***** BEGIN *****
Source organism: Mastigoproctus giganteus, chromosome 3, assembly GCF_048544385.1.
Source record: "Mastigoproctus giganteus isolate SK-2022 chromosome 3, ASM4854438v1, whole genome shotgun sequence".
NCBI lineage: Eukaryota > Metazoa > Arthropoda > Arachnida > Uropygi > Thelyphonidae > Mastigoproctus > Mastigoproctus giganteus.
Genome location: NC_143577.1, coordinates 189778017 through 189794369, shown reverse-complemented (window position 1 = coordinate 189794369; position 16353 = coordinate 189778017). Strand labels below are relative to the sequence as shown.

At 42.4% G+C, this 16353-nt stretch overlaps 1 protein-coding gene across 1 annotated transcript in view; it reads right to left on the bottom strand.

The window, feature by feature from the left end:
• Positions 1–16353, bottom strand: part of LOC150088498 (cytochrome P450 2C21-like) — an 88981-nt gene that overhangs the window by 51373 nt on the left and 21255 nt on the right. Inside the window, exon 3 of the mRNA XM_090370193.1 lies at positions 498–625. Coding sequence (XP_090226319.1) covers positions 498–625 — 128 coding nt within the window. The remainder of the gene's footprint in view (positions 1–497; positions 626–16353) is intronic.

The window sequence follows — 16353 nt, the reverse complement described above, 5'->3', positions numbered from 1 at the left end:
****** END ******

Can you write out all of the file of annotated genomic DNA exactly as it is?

Source organism: Mastigoproctus giganteus, chromosome 3, assembly GCF_048544385.1.
Source record: "Mastigoproctus giganteus isolate SK-2022 chromosome 3, ASM4854438v1, whole genome shotgun sequence".
NCBI lineage: Eukaryota > Metazoa > Arthropoda > Arachnida > Uropygi > Thelyphonidae > Mastigoproctus > Mastigoproctus giganteus.
Genome location: NC_143577.1, coordinates 189778017 through 189794369, shown reverse-complemented (window position 1 = coordinate 189794369; position 16353 = coordinate 189778017). Strand labels below are relative to the sequence as shown.

At 42.4% G+C, this 16353-nt stretch overlaps 1 protein-coding gene across 1 annotated transcript in view; it reads right to left on the bottom strand.

The window, feature by feature from the left end:
• Positions 1–16353, bottom strand: part of LOC150088498 (cytochrome P450 2C21-like) — an 88981-nt gene that overhangs the window by 51373 nt on the left and 21255 nt on the right. Inside the window, exon 3 of the mRNA XM_090370193.1 lies at positions 498–625. Coding sequence (XP_090226319.1) covers positions 498–625 — 128 coding nt within the window. The remainder of the gene's footprint in view (positions 1–497; positions 626–16353) is intronic.

The window sequence follows — 16353 nt, the reverse complement described above, 5'->3', positions numbered from 1 at the left end: